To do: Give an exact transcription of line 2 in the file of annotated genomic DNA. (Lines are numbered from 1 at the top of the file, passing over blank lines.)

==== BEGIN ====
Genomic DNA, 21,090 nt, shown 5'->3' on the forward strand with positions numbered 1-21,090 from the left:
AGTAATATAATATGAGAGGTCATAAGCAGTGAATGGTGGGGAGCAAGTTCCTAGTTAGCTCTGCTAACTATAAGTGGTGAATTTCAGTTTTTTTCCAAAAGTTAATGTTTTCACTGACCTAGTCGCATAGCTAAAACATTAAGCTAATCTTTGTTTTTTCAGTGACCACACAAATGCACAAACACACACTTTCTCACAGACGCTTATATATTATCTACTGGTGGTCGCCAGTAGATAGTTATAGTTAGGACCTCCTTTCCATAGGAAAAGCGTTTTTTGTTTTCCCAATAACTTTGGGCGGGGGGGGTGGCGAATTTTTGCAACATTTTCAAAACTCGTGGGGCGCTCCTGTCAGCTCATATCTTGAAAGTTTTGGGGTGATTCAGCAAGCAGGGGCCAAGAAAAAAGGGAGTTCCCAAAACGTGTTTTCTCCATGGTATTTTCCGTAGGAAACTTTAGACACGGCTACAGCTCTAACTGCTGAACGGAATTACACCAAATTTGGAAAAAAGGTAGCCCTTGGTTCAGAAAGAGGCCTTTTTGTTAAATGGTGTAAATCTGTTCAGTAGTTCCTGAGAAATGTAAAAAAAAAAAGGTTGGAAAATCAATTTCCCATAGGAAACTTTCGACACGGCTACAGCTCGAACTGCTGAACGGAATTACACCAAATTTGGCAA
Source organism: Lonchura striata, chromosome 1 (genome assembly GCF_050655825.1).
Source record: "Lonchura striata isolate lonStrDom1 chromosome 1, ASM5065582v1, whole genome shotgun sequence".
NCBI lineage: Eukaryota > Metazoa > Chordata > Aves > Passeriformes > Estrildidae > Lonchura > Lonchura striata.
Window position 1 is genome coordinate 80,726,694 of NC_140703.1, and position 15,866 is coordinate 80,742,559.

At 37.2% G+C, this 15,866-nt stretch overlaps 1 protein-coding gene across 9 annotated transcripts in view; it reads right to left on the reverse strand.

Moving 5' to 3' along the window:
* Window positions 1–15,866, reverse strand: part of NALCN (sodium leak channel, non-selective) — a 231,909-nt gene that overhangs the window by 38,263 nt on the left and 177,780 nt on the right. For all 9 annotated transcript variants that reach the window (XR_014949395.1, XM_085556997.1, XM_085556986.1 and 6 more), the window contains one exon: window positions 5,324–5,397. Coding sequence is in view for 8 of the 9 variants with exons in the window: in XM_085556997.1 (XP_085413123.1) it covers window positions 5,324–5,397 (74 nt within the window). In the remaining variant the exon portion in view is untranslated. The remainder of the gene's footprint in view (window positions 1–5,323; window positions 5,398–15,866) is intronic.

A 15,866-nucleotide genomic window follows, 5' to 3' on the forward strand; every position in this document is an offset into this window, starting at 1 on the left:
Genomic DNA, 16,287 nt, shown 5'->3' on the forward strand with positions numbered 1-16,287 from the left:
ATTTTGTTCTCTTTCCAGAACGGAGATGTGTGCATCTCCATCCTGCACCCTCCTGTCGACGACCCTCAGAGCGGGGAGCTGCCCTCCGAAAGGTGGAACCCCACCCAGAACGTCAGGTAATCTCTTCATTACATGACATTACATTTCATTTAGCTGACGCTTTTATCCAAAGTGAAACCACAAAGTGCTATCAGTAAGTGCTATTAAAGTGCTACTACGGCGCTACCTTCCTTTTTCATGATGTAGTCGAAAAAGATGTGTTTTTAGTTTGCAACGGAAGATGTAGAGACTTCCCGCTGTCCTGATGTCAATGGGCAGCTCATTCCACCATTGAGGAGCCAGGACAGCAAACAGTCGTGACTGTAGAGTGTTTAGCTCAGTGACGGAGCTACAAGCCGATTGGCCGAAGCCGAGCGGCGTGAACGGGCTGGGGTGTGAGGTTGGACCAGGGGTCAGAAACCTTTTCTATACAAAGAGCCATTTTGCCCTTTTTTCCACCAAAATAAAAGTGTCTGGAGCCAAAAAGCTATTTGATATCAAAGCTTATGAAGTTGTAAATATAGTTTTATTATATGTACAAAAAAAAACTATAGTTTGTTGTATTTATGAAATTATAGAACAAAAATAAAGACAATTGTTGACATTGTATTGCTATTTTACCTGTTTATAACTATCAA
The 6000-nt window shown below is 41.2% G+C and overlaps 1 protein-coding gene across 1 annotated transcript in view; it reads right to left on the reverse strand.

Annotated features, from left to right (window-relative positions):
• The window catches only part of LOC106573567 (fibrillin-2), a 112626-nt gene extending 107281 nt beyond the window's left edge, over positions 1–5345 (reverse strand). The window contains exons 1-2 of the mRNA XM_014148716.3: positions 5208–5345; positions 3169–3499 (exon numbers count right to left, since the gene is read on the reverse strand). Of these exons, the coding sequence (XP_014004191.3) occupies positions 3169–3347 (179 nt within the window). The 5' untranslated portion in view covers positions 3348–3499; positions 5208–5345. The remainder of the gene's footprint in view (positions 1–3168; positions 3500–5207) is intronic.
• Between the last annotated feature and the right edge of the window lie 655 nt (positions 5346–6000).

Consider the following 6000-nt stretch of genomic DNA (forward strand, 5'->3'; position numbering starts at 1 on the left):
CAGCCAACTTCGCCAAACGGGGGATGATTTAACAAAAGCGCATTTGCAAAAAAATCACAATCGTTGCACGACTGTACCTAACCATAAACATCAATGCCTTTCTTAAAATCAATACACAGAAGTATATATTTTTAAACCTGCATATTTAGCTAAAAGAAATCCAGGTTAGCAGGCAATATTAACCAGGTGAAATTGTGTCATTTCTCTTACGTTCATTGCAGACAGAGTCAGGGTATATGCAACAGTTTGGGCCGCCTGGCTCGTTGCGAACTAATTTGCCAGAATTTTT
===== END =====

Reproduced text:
AGTAATATAATATGAGAGGTCATAAGCAGTGAATGGTGGGGAGCAAGTTCCTAGTTAGCTCTGCTAACTATAAGTGGTGAATTTCAGTTTTTTTCCAAAAGTTAATGTTTTCACTGACCTAGTCGCATAGCTAAAACATTAAGCTAATCTTTGTTTTTTCAGTGACCACACAAATGCACAAACACACACTTTCTCACAGACGCTTATATATTATCTACTGGTGGTCGCCAGTAGATAGTTATAGTTAGGACCTCCTTTCCATAGGAAAAGCGTTTTTTGTTTTCCCAATAACTTTGGGCGGGGGGGGTGGCGAATTTTTGCAACATTTTCAAAACTCGTGGGGCGCTCCTGTCAGCTCATATCTTGAAAGTTTTGGGGTGATTCAGCAAGCAGGGGCCAAGAAAAAAGGGAGTTCCCAAAACGTGTTTTCTCCATGGTATTTTCCGTAGGAAACTTTAGACACGGCTACAGCTCTAACTGCTGAACGGAATTACACCAAATTTGGAAAAAAGGTAGCCCTTGGTTCAGAAAGAGGCCTTTTTGTTAAATGGTGTAAATCTGTTCAGTAGTTCCTGAGAAATGTAAAAAAAAAAAGGTTGGAAAATCAATTTCCCATAGGAAACTTTCGACACGGCTACAGCTCGAACTGCTGAACGGAATTACACCAAATTTGGCAA